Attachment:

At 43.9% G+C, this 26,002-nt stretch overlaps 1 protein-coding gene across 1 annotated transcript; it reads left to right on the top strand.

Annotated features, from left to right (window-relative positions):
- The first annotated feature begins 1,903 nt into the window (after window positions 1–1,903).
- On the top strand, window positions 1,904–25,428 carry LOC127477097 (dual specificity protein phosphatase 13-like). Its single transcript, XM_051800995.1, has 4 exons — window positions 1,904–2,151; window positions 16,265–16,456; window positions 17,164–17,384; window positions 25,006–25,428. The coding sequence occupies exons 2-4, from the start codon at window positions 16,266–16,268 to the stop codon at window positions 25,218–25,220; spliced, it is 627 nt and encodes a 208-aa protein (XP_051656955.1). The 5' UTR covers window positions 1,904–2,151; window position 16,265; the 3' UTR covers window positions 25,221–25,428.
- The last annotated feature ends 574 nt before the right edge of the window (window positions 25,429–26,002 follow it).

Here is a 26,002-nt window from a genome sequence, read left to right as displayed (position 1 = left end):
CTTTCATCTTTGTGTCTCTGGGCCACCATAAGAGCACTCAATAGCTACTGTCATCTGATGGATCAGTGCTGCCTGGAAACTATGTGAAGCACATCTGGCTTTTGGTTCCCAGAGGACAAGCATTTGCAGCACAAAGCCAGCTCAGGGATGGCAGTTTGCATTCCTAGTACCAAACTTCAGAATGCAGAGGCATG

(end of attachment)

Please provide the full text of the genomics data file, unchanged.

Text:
At 43.9% G+C, this 26,002-nt stretch overlaps 1 protein-coding gene across 1 annotated transcript; it reads left to right on the top strand.

Annotated features, from left to right (window-relative positions):
- The first annotated feature begins 1,903 nt into the window (after window positions 1–1,903).
- On the top strand, window positions 1,904–25,428 carry LOC127477097 (dual specificity protein phosphatase 13-like). Its single transcript, XM_051800995.1, has 4 exons — window positions 1,904–2,151; window positions 16,265–16,456; window positions 17,164–17,384; window positions 25,006–25,428. The coding sequence occupies exons 2-4, from the start codon at window positions 16,266–16,268 to the stop codon at window positions 25,218–25,220; spliced, it is 627 nt and encodes a 208-aa protein (XP_051656955.1). The 5' UTR covers window positions 1,904–2,151; window position 16,265; the 3' UTR covers window positions 25,221–25,428.
- The last annotated feature ends 574 nt before the right edge of the window (window positions 25,429–26,002 follow it).

Here is a 26,002-nt window from a genome sequence, read left to right as displayed (position 1 = left end):
CTTTCATCTTTGTGTCTCTGGGCCACCATAAGAGCACTCAATAGCTACTGTCATCTGATGGATCAGTGCTGCCTGGAAACTATGTGAAGCACATCTGGCTTTTGGTTCCCAGAGGACAAGCATTTGCAGCACAAAGCCAGCTCAGGGATGGCAGTTTGCATTCCTAGTACCAAACTTCAGAATGCAGAGGCATG